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Son follows father’s footsteps as doctor

Dr. Michael Fiorina hoods his son, Dr. Chris Fiorina, at Chris’s graduation from medical school at Philadelphia College of Osteopathic Medicine last month. Submitted Photo

Listening to Dr. Michael Fiorina and Dr. Chris Fiorina banter, one could easily take the two as lifelong friends.

“When I was in medical school, it was much harder,” Michael said. “We had to walk uphill. Both ways.”

It only becomes clear that they are father and son when Chris forces a laugh and playfully rolls his eyes like only a son can do when his father tells a “dad” joke.

Michael, chief medical officer of Butler Memorial Hospital and Clarion Hospital, never encouraged any of his four children to become doctors. He knows firsthand the sacrifices it takes to be a successful physician. What Michael and his wife, Kristen, have encouraged is a sense of “servant leadership.”

“The best leaders are the people who serve the community and serve people the best,” Michael said. “Truly the best leaders in history are the best servants. To me, the ability to help other people, I see as a gift from God.”

Healing Pair

Listening to Dr. Michael Fiorina and Dr. Chris Fiorina banter, one could easily take the two as lifelong friends.

“When I was in medical school, it was much harder,” Michael said. “We had to walk uphill. Both ways.”

It only becomes clear that they are father and son when Chris forces a laugh and playfully rolls his eyes like only a son can do when his father tells a “dad” joke.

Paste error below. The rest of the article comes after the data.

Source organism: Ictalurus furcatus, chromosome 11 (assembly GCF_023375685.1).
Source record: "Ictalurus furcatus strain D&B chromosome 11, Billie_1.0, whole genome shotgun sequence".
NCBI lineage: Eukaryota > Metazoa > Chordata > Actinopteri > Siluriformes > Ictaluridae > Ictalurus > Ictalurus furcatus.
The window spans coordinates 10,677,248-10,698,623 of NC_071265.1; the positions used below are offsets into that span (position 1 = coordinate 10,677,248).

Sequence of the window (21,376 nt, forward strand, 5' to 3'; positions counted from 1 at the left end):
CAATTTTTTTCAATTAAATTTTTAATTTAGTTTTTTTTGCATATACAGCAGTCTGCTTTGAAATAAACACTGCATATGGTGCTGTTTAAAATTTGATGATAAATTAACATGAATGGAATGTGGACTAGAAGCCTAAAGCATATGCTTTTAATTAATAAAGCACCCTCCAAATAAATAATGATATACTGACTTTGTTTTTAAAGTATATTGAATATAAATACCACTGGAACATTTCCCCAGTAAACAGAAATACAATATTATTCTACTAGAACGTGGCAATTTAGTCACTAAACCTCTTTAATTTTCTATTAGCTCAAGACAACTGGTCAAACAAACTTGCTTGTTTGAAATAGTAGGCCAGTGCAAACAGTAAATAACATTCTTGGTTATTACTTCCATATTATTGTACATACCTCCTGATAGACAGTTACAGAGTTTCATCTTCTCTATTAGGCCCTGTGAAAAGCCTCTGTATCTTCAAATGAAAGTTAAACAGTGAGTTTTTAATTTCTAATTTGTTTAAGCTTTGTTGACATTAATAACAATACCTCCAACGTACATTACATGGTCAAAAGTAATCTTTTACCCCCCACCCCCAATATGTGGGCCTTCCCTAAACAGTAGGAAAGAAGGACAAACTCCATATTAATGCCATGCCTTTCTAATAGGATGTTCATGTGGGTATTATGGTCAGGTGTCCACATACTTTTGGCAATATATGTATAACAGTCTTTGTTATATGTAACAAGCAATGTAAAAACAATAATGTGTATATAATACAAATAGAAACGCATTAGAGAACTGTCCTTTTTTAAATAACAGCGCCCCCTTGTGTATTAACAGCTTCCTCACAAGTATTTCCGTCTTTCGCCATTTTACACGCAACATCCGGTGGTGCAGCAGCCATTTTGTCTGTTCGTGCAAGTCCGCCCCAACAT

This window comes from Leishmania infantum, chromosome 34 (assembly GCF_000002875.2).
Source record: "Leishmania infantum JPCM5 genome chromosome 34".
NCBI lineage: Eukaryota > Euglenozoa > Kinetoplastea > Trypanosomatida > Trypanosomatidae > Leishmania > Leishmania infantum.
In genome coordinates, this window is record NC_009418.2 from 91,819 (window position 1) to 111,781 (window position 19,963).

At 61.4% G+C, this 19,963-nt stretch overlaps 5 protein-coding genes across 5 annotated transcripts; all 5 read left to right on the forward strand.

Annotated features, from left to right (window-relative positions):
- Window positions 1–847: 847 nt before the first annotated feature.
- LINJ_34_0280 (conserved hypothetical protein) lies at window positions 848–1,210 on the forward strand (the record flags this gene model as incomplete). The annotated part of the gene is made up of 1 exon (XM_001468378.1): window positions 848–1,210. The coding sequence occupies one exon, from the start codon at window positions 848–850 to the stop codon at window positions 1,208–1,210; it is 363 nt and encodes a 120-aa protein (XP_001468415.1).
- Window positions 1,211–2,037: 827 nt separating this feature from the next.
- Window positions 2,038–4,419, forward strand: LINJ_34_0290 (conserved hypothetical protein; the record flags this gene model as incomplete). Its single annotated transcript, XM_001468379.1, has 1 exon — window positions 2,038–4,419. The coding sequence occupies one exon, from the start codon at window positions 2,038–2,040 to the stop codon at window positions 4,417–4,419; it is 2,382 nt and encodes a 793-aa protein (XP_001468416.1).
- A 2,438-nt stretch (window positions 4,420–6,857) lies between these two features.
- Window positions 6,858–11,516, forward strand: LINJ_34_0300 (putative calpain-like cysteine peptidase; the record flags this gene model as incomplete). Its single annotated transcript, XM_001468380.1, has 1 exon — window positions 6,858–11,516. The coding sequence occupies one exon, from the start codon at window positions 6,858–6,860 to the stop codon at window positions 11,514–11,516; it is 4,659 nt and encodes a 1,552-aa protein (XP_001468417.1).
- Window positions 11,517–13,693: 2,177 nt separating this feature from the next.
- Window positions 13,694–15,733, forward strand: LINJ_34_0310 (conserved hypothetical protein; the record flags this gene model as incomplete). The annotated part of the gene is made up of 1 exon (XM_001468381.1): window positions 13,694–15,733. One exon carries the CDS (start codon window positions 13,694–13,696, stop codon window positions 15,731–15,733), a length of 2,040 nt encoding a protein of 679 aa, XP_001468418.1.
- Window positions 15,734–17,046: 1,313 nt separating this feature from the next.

Michael, chief medical officer of Butler Memorial Hospital and Clarion Hospital, never encouraged any of his four children to become doctors. He knows firsthand the sacrifices it takes to be a successful physician. What Michael and his wife, Kristen, have encouraged is a sense of “servant leadership.”

“The best leaders are the people who serve the community and serve people the best,” Michael said. “Truly the best leaders in history are the best servants. To me, the ability to help other people, I see as a gift from God.”

Chris, Michael’s eldest son, has seen the type of sacrifices his father made.

“I’ve seen him make sacrifices,” Chris said. “He would miss holidays, family gatherings and family events. He worked very hard to be able to get to the position that he is at.”

Until about two years ago, Michael had spent a majority of his life in private practice as a family practice physician.

“As a family practice physician at Butler hospital, I did inpatient rounds, I did my clinic, I took care of newborns, and I took care of the elderly,” Michael said.

His passion to serve the community he’s been part of since 1998 had a profound effect on Chris — who graduated from Butler Senior High School.

“I remember my dad working awful, awful hours for a family physician,” Chris said. “I remember him getting up before Christmas morning to do his rounds with his patients in the hospital so he could make Christmas morning with the family. Seeing that motivation and that dedication to a craft is definitely something that’s very inspirational.”

Even after seeing all that his father endured, Chris still pursued becoming a doctor.